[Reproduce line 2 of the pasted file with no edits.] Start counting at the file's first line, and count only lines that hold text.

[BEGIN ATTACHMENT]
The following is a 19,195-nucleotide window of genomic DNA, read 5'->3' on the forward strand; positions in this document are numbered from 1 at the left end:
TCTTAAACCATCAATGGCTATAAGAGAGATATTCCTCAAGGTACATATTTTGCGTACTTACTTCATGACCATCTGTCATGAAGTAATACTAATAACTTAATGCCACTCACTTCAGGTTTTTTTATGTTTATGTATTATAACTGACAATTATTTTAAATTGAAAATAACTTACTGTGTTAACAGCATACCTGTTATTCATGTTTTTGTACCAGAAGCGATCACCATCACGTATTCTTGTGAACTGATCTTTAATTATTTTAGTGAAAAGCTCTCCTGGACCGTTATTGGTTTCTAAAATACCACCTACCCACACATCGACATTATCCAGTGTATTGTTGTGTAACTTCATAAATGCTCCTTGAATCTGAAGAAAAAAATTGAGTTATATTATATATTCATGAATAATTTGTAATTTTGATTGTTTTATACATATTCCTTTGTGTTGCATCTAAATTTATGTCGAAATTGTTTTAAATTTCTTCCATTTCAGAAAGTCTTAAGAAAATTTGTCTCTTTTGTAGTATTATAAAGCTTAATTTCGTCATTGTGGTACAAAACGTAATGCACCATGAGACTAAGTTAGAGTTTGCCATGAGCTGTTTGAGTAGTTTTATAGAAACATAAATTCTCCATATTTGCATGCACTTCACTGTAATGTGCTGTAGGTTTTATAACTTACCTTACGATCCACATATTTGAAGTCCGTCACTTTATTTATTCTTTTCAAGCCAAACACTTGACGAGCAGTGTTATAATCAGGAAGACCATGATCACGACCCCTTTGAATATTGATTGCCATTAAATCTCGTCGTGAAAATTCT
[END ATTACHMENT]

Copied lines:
TCTTAAACCATCAATGGCTATAAGAGAGATATTCCTCAAGGTACATATTTTGCGTACTTACTTCATGACCATCTGTCATGAAGTAATACTAATAACTTAATGCCACTCACTTCAGGTTTTTTTATGTTTATGTATTATAACTGACAATTATTTTAAATTGAAAATAACTTACTGTGTTAACAGCATACCTGTTATTCATGTTTTTGTACCAGAAGCGATCACCATCACGTATTCTTGTGAACTGATCTTTAATTATTTTAGTGAAAAGCTCTCCTGGACCGTTATTGGTTTCTAAAATACCACCTACCCACACATCGACATTATCCAGTGTATTGTTGTGTAACTTCATAAATGCTCCTTGAATCTGAAGAAAAAAATTGAGTTATATTATATATTCATGAATAATTTGTAATTTTGATTGTTTTATACATATTCCTTTGTGTTGCATCTAAATTTATGTCGAAATTGTTTTAAATTTCTTCCATTTCAGAAAGTCTTAAGAAAATTTGTCTCTTTTGTAGTATTATAAAGCTTAATTTCGTCATTGTGGTACAAAACGTAATGCACCATGAGACTAAGTTAGAGTTTGCCATGAGCTGTTTGAGTAGTTTTATAGAAACATAAATTCTCCATATTTGCATGCACTTCACTGTAATGTGCTGTAGGTTTTATAACTTACCTTACGATCCACATATTTGAAGTCCGTCACTTTATTTATTCTTTTCAAGCCAAACACTTGACGAGCAGTGTTATAATCAGGAAGACCATGATCACGACCCCTTTGAATATTGATTGCCATTAAATCTCGTCGTGAAAATTCT